Ron Scott of the U.S. Forest Service said one parcel of land owned by the federal government has minerals that Peabody desires. Peabody's subsidiary, American Land Holdings of Illinois, spoke with the Forest Service regarding available lands the agency desired that adjoined other Forest Service properties and purchased those with the intent of trading for the piece of federal property. That federal property is 384 acres on both sides of the Saline River in Gallatin County 2 miles west of the Ohio River.
The Forest Service would receive a 481-acre parcel in Pope County north of Lusk Creek, 80 acres in Pope County within the Lusk Creek Wilderness Area surrounding Little Lusk Creek and 270 acres in Jackson County between Fountain Bluff and the Mississippi River. The Forest Service would receive half the mineral rights of the 481-acre parcel where there are no desirable minerals, but no mineral rights on the other two parcels where there are also no desirable minerals, Scott said.
Peabody's goal? Strip-mining for coal.
Conservationists are not happy about the proposal. The Daily Registerreports:
Barney Bush of the Vinyard Indian Settlement in Herod said he is in opposition to the plan because he does not want further strip mining in the region. [...]
"Nothing good comes out of a strip mine." [...]
Brian Perbix of the Prairie Rivers Network said his river conservation organization is concerned about a future strip mine's effect on the purity of the river ecosystem.
Perbix said he toured the federal property earlier in the day and is concerned about 50 to 70 acres of forest wetland there.
"It was recognized in the 2006 Forest Plan there was a focus on preserving clean water as well as habitat," Perbix said.
And The Southern Illinoisan offers this succinct take:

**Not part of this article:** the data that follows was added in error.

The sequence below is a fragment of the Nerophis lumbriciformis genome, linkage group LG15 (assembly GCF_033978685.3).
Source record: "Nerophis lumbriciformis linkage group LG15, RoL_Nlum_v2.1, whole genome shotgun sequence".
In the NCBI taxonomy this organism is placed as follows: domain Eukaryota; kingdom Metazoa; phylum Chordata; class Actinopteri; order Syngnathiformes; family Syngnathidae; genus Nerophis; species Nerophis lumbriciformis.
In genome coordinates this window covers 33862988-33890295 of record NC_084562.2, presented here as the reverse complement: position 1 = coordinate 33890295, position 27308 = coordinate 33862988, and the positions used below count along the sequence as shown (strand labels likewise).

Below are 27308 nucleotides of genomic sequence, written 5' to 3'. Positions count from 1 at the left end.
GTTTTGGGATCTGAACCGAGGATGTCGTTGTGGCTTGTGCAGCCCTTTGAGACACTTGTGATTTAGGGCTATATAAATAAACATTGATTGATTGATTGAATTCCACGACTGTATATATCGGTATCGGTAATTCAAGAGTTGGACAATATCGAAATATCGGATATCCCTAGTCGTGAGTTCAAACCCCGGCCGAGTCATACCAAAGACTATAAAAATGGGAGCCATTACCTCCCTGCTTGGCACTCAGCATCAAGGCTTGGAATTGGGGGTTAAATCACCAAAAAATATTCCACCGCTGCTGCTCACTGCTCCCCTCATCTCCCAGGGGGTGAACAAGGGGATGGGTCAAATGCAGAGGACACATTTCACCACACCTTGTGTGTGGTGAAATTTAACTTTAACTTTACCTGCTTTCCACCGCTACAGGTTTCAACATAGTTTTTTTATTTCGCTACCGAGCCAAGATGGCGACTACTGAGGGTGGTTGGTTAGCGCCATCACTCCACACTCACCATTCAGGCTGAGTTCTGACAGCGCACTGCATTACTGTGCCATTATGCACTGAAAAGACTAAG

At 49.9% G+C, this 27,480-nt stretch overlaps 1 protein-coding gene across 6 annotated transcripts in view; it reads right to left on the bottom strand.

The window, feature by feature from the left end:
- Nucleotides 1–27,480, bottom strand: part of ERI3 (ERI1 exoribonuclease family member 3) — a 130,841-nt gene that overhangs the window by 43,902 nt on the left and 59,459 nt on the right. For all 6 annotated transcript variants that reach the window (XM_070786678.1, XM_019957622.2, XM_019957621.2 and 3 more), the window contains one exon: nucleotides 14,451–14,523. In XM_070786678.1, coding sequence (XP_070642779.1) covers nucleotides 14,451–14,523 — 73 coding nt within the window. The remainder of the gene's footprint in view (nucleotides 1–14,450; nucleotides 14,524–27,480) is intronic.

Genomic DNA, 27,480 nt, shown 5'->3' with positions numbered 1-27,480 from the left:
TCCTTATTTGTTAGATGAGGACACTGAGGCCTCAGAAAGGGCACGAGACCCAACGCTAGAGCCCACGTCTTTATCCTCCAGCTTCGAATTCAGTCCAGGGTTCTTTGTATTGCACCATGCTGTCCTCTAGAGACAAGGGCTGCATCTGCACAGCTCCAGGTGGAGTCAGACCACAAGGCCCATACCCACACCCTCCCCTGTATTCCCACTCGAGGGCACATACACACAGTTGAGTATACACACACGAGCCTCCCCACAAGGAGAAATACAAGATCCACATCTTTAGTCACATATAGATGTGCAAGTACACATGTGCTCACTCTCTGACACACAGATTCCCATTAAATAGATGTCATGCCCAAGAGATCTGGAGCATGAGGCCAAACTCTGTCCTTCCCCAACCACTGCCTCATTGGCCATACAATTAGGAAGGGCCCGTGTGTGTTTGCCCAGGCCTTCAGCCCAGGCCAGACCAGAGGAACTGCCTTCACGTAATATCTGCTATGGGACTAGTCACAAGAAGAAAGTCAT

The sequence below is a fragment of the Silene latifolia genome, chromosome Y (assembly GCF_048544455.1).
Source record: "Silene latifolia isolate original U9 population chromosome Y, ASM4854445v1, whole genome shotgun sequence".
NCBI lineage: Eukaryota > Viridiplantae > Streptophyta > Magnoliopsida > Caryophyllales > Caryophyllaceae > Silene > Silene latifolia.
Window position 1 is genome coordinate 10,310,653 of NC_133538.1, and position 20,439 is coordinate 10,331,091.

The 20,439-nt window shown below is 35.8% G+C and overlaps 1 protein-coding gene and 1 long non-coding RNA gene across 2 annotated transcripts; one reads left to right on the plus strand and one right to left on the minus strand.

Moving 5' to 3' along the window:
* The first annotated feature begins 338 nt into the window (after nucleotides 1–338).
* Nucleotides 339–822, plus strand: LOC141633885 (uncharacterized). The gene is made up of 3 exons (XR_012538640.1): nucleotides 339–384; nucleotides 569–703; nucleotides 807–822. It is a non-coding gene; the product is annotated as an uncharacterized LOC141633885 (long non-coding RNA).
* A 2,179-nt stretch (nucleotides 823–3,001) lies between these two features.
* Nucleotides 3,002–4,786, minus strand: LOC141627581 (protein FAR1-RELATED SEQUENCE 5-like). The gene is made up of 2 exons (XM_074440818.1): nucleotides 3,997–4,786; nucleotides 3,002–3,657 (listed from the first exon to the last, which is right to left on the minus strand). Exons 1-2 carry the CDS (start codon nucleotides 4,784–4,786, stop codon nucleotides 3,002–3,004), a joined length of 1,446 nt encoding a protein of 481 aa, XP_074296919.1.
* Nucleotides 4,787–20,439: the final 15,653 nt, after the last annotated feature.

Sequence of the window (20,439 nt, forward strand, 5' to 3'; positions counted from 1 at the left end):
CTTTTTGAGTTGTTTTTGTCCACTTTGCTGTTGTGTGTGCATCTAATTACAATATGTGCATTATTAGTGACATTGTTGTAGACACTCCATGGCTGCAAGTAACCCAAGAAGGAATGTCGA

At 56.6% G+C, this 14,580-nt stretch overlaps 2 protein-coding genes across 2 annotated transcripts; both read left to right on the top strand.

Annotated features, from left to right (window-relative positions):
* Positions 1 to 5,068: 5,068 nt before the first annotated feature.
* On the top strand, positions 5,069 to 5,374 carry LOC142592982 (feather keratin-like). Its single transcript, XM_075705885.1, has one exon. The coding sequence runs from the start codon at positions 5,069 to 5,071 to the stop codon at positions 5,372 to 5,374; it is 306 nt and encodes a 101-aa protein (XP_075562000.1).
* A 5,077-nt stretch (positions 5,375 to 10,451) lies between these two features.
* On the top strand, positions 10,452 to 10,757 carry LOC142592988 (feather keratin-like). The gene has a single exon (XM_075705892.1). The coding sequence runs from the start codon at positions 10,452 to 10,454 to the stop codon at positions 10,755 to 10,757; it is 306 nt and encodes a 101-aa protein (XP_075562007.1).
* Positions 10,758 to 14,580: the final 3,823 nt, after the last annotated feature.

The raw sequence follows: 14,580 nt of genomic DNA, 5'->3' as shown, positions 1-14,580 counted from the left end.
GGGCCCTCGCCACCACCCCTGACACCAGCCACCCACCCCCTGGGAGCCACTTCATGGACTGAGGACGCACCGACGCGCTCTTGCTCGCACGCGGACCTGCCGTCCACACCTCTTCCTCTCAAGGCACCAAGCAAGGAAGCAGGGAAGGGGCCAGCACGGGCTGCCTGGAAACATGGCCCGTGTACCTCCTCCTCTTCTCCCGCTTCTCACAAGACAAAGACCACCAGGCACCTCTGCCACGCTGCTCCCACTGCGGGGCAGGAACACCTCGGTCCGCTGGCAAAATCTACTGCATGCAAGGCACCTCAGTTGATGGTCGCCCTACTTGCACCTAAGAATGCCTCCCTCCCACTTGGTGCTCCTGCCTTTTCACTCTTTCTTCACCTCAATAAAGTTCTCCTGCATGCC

"This is by and far the dumbest and worst thing they've ever proposed," said Chairman Jim Bensman of the Sierra Club's Shawnee National Forest Committee. "This exchange is clearly a violation of the Endangered Species Act."
The endangered species in question is the Indiana bat.Hibernating Indiana bats (Myotis sodalis) (photo: USFWS/Ann Froschauer)
Two environmental groups, the Center for Biological Diversity and Sierra Club, oppose the deal and have filed a notice of intent to sue the Forest Service today for failing to consult with the U.S. Fish and Wildlife Service.
“Swapping away the homes of endangered bats so that a coal company can strip mine them is unconscionable,” said Mollie Matteson, a bat specialist at the Center for Biological Diversity. “Just two weeks ago, the federal government issued the staggering news that nearly 7 million bats have died over just the past few years from white-nose syndrome, a fungal disease that has been spreading across the country like wildfire, wiping out bats from Nova Scotia to Tennessee. Now the Forest Service proposes to intentionally put bats in harm’s way?”
Said Jim Bensman, chair of the Sierra Club's Shawnee National Forest Committee: “The Forest Service has a legal obligation to make protection of endangered species a top priority. When the agency found out last summer there were Indiana bats and gray bats on the land, its first move should have been to safeguard that habitat, not move forward with a plan with Peabody to have it strip-mined.”
The Shawnee National Forest is still taking comments on the proposal until tomorrow.